A team of global experts have laid out an urgent programme of action to save the world’s grasslands amid fears that they are reaching a point of no return.
Global grasslands are a source of biodiversity and provide a host of benefits to humans, including food production, water supply, and carbon storage. But according to the latest research their future looks bleak without action to halt their degradation and promote their restoration, according to the authors of a new paper
The international experts, led by The University of Manchester, propose a series of strategies to halt the degradation of grasslands globally and promote their restoration to meet sustainable development goals.
The study highlighed how the world’s grasslands – which cover about 40% of the Earth’s land surface and some 69% of the world’s agricultural land area – are under severe threat from on-going degradation. Yet grasslands are largely ignored in sustainable development agendas. The authors spell out how this poses a major threat to hundreds of millions of people around the world who rely on grasslands for food, fuel, fibre, medicinal products, as well as their multiple cultural values.
The team, which includes experts from major grassland regions of the world, propose a set of strategies to combat grassland degradation and promote restoration. These strategies include increasing recognition of grasslands in global policy, developing standardized indicators of degradation, using scientific innovation for effective restoration at regional and landscape scales, and enhancing knowledge transfer and data sharing on restoration experiences. They argue that implementing these strategies is even more urgent because of ongoing climate change, which is exacerbating the problem.
Lead author Professor Richard Bardgett of The University of Manchester, said: “Grassland degradation represents a major global challenge that must be addressed if we are to achieve key targets of biodiversity agendas, such as the Aichi Biodiversity Targets of the Convention on Biological Diversity (CBD), and the United Nations Sustainable Development Goals (SDGs), including restoration and sustainable use of terrestrial ecosystems, hunger and poverty alleviation, and climate change mitigation.”
Halting and reversing land degradation is one of the biggest challenges to meeting the targets set by the UN Sustainable Development Goals. “Combating degradation is a central to the UN Decade on Ecosystem Restoration (2021-2030)” added Bardgett. “Put simply, if grasslands are to be managed sustainably, then both global and regional policy must be revised to recognize the value of grasslands for multiple ecosystem services and establish targets for their protection, restoration and sustainable management.”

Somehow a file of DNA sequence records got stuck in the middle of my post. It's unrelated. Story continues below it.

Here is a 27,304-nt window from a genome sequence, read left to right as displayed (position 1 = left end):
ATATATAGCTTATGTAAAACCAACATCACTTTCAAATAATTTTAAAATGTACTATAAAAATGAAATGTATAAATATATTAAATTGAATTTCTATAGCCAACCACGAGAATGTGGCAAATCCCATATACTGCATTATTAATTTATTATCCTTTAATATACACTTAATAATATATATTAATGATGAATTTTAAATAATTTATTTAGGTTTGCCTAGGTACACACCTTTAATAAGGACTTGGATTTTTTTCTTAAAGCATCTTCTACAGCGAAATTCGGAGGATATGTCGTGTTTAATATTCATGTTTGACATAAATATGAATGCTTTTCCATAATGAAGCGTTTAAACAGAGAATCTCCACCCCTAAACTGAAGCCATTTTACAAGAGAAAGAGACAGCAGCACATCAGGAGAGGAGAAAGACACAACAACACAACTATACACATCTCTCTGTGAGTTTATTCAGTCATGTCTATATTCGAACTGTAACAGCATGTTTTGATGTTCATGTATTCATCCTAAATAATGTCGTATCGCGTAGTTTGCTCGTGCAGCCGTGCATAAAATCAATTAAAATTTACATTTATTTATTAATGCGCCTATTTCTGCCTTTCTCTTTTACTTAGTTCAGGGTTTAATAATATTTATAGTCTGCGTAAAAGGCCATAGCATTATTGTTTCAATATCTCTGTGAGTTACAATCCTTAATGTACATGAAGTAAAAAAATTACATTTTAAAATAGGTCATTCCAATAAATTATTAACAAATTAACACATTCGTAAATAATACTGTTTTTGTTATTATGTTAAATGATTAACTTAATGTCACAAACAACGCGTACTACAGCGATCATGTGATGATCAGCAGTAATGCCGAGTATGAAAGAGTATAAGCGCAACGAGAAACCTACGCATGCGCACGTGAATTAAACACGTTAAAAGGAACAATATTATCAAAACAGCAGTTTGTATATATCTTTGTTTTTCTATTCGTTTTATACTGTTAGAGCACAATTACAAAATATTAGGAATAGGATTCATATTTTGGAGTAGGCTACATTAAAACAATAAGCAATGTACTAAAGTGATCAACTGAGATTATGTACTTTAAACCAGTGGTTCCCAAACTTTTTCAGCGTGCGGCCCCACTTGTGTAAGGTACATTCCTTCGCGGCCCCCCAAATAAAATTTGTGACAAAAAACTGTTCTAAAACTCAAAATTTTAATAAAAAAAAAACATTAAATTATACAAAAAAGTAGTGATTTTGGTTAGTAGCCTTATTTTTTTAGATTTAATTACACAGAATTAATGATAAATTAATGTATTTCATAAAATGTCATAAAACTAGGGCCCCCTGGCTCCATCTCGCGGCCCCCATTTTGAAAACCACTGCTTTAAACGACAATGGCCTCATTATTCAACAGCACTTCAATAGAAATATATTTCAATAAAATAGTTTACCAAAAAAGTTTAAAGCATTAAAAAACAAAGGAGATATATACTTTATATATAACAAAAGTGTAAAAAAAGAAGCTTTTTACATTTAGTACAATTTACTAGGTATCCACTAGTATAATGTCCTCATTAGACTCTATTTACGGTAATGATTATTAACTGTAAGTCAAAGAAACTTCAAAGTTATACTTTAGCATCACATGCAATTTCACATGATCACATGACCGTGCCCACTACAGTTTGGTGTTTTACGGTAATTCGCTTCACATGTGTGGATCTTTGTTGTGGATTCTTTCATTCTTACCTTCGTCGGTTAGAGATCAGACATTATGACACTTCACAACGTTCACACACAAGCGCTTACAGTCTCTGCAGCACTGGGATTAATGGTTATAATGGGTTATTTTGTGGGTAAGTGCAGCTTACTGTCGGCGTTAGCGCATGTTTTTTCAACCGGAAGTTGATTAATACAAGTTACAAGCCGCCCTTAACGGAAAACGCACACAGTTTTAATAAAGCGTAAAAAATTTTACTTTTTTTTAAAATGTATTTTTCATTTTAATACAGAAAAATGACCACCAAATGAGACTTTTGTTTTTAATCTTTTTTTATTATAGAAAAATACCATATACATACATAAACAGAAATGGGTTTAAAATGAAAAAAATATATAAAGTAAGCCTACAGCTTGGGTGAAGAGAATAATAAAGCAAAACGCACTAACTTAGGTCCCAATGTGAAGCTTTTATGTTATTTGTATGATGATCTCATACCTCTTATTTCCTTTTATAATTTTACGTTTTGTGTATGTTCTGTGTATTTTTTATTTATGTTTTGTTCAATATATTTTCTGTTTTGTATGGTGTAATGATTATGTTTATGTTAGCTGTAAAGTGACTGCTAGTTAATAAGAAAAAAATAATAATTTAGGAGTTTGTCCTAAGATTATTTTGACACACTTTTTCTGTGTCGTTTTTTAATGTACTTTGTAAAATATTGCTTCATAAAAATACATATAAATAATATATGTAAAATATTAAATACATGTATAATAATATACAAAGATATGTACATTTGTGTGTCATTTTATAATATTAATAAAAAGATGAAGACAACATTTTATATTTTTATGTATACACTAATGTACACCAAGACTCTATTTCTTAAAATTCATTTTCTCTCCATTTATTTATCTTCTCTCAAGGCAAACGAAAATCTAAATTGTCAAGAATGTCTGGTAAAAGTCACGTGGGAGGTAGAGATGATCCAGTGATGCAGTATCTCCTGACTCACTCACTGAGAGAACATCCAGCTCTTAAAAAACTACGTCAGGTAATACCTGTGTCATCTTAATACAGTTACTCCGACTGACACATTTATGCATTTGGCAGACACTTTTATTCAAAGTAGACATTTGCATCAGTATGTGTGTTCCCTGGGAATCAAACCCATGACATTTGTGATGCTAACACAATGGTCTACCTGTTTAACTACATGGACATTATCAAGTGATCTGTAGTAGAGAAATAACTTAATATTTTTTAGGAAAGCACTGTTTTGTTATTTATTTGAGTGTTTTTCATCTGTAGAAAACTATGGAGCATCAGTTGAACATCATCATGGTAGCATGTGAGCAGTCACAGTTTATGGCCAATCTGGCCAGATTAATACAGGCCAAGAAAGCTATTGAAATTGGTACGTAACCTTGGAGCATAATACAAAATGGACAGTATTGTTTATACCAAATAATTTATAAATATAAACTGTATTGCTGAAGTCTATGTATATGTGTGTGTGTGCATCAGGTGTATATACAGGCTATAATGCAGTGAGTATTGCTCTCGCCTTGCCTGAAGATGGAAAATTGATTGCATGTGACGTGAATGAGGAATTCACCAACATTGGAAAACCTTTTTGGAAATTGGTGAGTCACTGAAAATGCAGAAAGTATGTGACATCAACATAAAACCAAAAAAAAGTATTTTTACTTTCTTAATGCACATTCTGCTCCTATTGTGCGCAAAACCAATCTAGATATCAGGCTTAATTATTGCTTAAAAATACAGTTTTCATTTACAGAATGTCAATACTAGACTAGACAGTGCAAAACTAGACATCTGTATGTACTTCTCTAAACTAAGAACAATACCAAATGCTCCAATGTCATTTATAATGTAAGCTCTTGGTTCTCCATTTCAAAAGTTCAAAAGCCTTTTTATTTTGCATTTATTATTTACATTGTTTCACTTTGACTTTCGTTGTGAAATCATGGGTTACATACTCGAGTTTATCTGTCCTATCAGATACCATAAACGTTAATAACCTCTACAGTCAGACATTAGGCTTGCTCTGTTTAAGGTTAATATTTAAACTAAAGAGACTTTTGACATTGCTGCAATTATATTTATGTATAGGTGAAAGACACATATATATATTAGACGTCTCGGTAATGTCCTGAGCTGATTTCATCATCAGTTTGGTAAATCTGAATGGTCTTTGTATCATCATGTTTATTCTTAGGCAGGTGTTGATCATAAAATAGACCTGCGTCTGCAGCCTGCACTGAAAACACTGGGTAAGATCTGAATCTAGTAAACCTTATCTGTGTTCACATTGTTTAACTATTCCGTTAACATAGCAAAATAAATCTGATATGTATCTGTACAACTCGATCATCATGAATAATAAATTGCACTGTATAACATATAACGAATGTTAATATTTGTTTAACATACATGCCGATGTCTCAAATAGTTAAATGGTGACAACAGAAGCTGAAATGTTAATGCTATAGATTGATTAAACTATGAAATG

The authors proposed a standardised approach for assessing grassland degradation and restoration based on shared understanding among stakeholders of potential trade-offs in ecosystem services in degraded and restored grasslands. They illustrate how their approach can be used in different situations, including agricultural grasslands in Europe and natural grasslands in arid and semi-arid regions of Eastern Africa, to identify restoration options that best deliver the needs of different stakeholder groups, including farmers or pastoralists, conservationists and tourists.
Dr Urs Schaffner of the Centre for Agriculture and Bioscience International (CABI Switzerland), who specialises in solutions to woody plant invasion in grasslands in East Africa, said: “Whilst we demonstrate how our standardised approach can be applied using specific case studies, future research is needed to test this approach in different contexts and at local and larger scales.
“Research is also needed to better understand different societal perceptions of grasslands and the reasons why they have been neglected in sustainability policy, to develop and test promising new ways of assessing grassland degradation and restoration, and to harness ecological knowledge for restoration success.”
Professor James Bullock of the UK Centre for Ecology & Hydrology added: “In the UK and much of western Europe, much of our grassland is intensively farmed for livestock. This intensive grassland provides little in the way of environmental benefits.
“Our few remaining species-rich grasslands support many rare animals and plants, as well as sequestering carbon and holding flood waters, but they are under threat from building schemes, intensive agriculture, pollution and even inappropriate tree-planting.”
As highlighted by Dr Giselda Durigan, one of the co-authors from Brazil, whose work seeks to improve the management, conservation and restoration of the Cerrado grasslands, “the study also demonstrates some trade-offs between ecosystem services, exemplified by the high risk posed by misguided tree planting in natural grasslands to sequester carbon at the expense of water provisioning and biodiversity.”